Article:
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Terminology... Gang Tackle and Oskie
This is article #14 in a series covering the origins of football’s terminology. All are available under the Terminology tab above. My book, Hut! Hut! Hike! describes the emergence of more than 400 football terms.
Modern English received the word gang from an Old Norse word that described a journey, especially one taken with others. The term was applied later to work groups and tools, especially those involving manual labor.
Gang tackle and gang tackling, which describes two or more defenders involved in tackling the ball carrier, first appeared in 1913 in an article describing Nebraska's defense in recent wins over Kansas and Minnesota. It shows up again in 1922 in a Los Angeles Times article about Washington & Jefferson's defense in their 1922 Rose Bowl tie with California.
While those uses predated Bob Neyland's arrival as head coach at Tennessee in 1926, he was responsible for popularizing the term and underlying approach. Besides winning four national championships and 173 games at Tennessee, Neyland is remembered today for preaching seven maxims he believed to define winning football. He wrote the maxims on blackboards taken on road trips and had his team recite them before games. Tennessee fans recite the maxims before games to this day.
The fifth of Neyland's maxims is:
Ball, oskie, cover, block, cut and slice, pursue and gang tackle for this is the WINNING EDGE.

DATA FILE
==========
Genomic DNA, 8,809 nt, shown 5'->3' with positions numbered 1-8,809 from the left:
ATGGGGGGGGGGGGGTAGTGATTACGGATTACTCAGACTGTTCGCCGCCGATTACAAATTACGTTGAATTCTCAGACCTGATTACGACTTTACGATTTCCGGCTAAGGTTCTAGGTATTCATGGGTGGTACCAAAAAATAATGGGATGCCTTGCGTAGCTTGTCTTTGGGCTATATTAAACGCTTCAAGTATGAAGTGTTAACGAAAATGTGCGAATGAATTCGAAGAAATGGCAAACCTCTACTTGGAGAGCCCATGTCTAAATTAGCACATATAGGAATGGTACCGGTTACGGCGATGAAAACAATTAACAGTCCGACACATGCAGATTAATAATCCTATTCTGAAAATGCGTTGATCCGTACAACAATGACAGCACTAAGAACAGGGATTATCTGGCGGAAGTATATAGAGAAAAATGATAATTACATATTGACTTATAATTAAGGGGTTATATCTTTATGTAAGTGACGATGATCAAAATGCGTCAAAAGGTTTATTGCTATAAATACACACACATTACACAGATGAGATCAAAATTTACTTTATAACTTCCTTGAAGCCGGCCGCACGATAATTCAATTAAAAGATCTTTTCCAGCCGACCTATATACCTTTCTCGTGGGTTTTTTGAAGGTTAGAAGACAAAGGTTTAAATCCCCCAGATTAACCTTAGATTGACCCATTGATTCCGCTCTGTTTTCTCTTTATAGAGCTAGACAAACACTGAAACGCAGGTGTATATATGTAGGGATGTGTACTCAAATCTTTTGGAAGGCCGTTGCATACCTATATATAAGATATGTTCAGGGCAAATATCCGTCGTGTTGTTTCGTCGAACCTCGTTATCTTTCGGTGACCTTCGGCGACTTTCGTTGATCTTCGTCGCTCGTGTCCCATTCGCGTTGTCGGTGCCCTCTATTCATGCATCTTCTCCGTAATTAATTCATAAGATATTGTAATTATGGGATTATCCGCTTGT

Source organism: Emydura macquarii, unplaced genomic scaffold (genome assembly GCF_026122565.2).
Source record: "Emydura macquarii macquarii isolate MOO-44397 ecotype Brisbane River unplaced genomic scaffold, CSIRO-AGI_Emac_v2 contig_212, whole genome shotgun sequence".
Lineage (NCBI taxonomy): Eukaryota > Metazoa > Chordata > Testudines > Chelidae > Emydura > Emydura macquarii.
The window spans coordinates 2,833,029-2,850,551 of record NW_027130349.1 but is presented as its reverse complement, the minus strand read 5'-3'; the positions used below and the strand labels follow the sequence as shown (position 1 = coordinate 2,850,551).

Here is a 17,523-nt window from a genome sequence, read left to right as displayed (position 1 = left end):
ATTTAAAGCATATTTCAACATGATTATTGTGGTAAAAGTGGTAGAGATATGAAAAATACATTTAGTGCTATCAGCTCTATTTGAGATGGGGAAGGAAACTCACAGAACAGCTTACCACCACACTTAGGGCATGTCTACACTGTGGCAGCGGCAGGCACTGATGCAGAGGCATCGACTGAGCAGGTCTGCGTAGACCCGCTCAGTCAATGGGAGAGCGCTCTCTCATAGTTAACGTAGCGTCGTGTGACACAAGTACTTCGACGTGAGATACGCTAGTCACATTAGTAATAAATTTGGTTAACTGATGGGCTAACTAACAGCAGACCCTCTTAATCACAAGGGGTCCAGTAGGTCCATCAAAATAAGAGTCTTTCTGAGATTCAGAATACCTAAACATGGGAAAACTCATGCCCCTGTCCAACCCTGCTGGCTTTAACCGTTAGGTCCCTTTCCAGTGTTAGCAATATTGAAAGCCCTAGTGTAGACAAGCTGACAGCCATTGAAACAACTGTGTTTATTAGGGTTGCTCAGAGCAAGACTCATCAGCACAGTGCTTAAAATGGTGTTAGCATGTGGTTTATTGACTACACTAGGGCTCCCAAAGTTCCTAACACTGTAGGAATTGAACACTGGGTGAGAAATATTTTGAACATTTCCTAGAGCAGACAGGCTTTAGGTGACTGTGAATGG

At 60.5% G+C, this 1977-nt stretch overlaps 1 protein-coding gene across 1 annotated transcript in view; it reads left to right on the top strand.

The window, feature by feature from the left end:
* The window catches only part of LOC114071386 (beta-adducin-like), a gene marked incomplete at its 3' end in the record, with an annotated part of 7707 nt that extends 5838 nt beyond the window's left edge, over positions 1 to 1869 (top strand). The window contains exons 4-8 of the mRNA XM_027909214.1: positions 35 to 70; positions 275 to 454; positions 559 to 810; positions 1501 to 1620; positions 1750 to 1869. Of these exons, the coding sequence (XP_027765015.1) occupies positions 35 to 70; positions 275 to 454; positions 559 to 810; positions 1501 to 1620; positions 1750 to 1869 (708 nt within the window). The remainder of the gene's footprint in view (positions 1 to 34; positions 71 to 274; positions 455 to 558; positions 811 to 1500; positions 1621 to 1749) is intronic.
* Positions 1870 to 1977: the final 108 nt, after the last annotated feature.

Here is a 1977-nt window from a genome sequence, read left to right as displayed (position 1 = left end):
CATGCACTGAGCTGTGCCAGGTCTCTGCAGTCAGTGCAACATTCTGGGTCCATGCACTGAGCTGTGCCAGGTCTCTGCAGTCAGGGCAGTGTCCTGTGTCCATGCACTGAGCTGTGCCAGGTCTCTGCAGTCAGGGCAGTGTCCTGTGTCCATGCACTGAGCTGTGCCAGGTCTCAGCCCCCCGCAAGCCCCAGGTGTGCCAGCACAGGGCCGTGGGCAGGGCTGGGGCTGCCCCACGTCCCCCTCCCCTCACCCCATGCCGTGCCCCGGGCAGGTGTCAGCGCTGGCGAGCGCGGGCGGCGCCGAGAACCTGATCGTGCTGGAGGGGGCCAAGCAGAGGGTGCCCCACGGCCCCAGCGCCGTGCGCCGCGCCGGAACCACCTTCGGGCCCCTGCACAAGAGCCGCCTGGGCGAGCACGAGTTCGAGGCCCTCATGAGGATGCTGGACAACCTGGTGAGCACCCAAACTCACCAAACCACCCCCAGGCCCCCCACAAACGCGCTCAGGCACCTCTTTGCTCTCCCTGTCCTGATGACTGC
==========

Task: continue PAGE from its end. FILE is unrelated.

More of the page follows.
Although it is unclear when Neyland first began preaching gang tackling to his Volunteers, a handful of 1928 articles mention Tennessee's gang tackling, and articles using the term in the 1930s commonly referred to Tennessee.
Notably, the second word in the fifth maxim also originated with Neyland and Tennessee. According to Herc Alley, Tennessee's right end in 1928 and long-time Vanderbilt track coach, Neyland insisted that Tennessee defenders yell "Oskie Wow Wow" to alert their teammates after making an interception or causing a fumble. Oskie Wow Wow signaled to teammates the need to hustle to the ball or block a player wearing the opposite colors. A University of Tennessee reference site suggests Neyland borrowed the term from Illinois and their marching band tune, "Oskee Wow Wow," published in 1911.
Oskie Wow Wow remained a Tennessee-only term for several decades. It did not appear in print in the context of football until Volunteer alum and Georgia Tech coach, Bobby Dodd, had his 1950 team yell it after making an interception, though not a fumble. By 1957, Bill Elias, Purdue's secondary coach, applied it to interceptions as well but dropped the "Wow Wow," From that point, Oskie spread and became the go-to post-interception word nationwide.